Now that we have an understanding of the psychological issues and treatment implications, I would like to briefly shine a light on group therapy.

Group therapy is often recognized as a treatment modality for issues such as grief, loss, depression, anxiety and other types of issues. But how does group therapy help? Well, there are several ways. Group therapy has a social support effect on individual group members. Individual group members feel support from the others, they feel that they are not the only one dealing with the struggles, they may experience new friendships, and they may increase their coping skills or understanding of their disability, and they may receive advice or input from other group members that can help the person (GoodTherapy, 2019). Group therapy also tends to be a mock of the person’s typical social situations and actions. If the patient struggles communicating with family members and friends, this will be evident during group therapy sessions. Interactions between the individual group member and other group members also shed a light on the individual’s temperament, trust issues, assertiveness, and interaction abilities. This gives the counselor a prime opportunity for insight into issues that may need to be worked on in individual counseling.

Screening for the group members may be needed. Acceptable group member qualities may include: openness, an ability to receive feedback, respectfulness, and insight. Unacceptable group member qualities may include: delusions or hallucinations, outbursts, and disruptiveness. In addition, the particular type of group therapy needs to be examined. Options can include psychoeducational groups, group therapy, and group psychotherapy. Though they sound similar, there are differences.

Group therapy focuses on growth, development, enhancement, prevention, self-awareness, and releasing blocks to growth. Group Psychotherapy focuses on both unconscious and conscious material and the present and the past. Psychoeducational groups typically focus around a certain theme, such as spinal cord injury, and focus on presentation and discussion of factual information and skill building through the use of planned skill building exercises. These groups also share common experiences, teaching people how to solve problems, teaching social skills, offering support and helping people learn to create their own social support outside of the group setting (Corey, 2015). Though group psychotherapy has important implications and can be helpful, group therapy and group psychoeducational is probably the best choice in the acute inpatient rehabilitation setting. These groups can focus on a specific topic, give and receive support, discuss experienced related to their physical issues/disabilities, improve social, emotional, and coping skills, as well as learn information related to the disability.

The last thing I would like to shed light on, that may be implicated in this particular treatment setting, is the specific professionals who can treat psychological issues in patients with physiological issues/disabilities. Typically, the professionals used in a hospital setting include psychologists, neuropsychologists, psychiatrists, and social workers. Psychologists are typically trained in doing therapy and social workers have the option of pursuing education and training in school and licensure. Neuropsychologists are trained in assessing whether issues are manifesting from a physical issue or psychological issue as well as doing therapy. Psychiatrists are used for medication management. If the person can benefit from psychological medications, a psychiatrist can evaluate the individual and treat accordingly.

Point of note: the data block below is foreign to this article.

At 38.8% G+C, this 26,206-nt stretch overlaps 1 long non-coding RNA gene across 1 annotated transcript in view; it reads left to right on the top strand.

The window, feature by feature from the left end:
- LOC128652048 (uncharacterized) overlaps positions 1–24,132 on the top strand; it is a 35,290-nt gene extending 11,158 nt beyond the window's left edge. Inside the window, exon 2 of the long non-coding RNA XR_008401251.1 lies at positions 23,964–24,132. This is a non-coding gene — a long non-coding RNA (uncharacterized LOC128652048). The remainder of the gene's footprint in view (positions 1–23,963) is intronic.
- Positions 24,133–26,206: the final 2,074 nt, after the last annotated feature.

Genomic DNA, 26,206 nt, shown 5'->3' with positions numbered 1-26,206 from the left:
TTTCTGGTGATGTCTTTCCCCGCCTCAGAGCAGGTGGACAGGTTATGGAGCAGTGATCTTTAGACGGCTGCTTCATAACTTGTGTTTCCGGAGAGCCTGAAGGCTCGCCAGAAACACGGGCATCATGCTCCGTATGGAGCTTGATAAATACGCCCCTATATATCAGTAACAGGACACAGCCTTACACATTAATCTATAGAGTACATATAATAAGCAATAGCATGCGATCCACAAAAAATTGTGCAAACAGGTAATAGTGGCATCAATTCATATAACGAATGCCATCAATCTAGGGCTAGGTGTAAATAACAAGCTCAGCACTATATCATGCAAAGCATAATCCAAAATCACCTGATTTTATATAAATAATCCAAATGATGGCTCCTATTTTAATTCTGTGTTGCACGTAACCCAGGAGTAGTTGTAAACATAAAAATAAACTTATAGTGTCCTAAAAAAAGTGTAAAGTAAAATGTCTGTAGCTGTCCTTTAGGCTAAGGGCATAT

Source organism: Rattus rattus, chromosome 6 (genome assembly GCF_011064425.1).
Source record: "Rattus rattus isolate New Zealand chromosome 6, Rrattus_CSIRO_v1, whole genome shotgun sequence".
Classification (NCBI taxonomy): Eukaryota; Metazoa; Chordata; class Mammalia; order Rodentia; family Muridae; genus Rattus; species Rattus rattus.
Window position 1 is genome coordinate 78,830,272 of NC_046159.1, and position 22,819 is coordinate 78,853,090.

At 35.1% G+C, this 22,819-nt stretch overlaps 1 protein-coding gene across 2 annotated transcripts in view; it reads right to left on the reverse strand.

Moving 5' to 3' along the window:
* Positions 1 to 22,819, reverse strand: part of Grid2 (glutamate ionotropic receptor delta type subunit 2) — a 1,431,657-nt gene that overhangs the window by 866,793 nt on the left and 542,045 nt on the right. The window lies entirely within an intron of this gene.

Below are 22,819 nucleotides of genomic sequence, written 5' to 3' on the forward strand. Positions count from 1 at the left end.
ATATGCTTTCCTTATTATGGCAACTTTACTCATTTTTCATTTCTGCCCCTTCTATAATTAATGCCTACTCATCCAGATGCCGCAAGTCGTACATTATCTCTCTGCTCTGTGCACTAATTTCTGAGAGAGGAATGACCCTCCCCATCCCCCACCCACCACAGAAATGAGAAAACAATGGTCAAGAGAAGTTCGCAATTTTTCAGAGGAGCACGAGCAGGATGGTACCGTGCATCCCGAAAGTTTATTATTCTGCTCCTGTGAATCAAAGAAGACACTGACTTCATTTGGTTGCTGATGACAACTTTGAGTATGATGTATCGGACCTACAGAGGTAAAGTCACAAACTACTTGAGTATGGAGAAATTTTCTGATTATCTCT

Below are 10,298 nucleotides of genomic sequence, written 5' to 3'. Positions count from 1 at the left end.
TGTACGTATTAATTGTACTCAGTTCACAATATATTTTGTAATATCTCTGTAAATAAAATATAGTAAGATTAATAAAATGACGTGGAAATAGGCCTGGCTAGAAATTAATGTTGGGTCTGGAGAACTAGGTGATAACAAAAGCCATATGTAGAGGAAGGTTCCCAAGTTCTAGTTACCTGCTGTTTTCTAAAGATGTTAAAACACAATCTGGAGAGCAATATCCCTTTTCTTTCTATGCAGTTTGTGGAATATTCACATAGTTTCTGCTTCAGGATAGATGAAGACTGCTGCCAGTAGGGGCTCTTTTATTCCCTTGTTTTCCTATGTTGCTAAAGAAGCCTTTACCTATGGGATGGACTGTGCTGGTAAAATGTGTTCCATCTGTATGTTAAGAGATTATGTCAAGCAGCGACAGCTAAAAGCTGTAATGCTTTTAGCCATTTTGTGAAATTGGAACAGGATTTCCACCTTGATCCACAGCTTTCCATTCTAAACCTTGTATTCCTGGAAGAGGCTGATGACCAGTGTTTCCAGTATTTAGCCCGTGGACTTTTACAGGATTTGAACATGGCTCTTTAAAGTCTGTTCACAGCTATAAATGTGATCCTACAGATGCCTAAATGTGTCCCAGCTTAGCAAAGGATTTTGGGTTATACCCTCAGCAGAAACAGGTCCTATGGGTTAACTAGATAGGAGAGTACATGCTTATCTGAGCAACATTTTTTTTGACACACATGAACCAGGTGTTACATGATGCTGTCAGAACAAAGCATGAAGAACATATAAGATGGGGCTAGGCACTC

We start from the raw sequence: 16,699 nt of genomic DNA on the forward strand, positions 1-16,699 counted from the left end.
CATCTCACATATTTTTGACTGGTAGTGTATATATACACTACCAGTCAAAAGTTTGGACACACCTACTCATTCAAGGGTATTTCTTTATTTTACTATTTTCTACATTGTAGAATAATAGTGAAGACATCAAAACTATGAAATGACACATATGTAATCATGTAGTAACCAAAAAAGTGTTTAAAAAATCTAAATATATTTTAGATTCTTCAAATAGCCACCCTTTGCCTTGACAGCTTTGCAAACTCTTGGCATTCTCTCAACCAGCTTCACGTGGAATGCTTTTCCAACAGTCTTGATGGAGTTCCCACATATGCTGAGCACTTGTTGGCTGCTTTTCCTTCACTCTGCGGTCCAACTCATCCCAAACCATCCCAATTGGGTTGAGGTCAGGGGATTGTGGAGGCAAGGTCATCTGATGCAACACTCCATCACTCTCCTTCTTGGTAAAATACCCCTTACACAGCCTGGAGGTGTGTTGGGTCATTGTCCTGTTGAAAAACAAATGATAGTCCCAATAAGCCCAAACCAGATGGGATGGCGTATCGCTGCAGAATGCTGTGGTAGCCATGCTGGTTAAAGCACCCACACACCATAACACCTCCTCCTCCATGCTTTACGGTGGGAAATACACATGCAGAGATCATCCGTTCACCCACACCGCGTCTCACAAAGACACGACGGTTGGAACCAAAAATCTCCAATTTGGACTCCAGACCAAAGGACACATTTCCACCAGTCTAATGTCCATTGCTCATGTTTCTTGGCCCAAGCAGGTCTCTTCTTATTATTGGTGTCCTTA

Why are counselors not typically used in hospital settings? There may be a number of reasons for this. First, counselor education is usually geared towards settings such as agencies, schools, non-profit and for-profit organizations, and private practice. Second, though counselors are educated in the psychological issues that can result from these physiological issues, such as grief, substance abuse, and coping skills, they may not be educated in the vast medical issues and its implications for treatment. Third, they may not have the required licensure to work in inpatient hospital settings. Though it is unclear if hospitals require licensure, there is a specific licensure for counselors in hospital settings. The licensure implicated in rehabilitation settings is the Certified Rehabilitation Counselor licensure. This licensure is available for counselors who attended a graduate school program focusing on rehabilitation issues and treatment and/or have experience working in rehabilitation settings. In my experience, most counselors go to school for clinical counseling, human development, counseling psychology, and/or marriage and family therapy domains. The Certified Rehabilitation Counselors may be few and far between, and most likely in larger metropolitan areas (Commission on Rehabilitation Counselor Certification, 2019).

This literature review discussed the physiological and psychological issues implicated in an acute inpatient rehabilitation setting as well as discussed the potential focus of treatment for psychological issues, treatment modalities, and professionals implicated in treatment. Acute inpatient Rehabilitation settings may benefit from including a counselor, psychologist, or social worker licensed in therapy to provide individual, group, and family counseling for patients to accent the physical, occupational, and speech therapy services the patients may be receiving.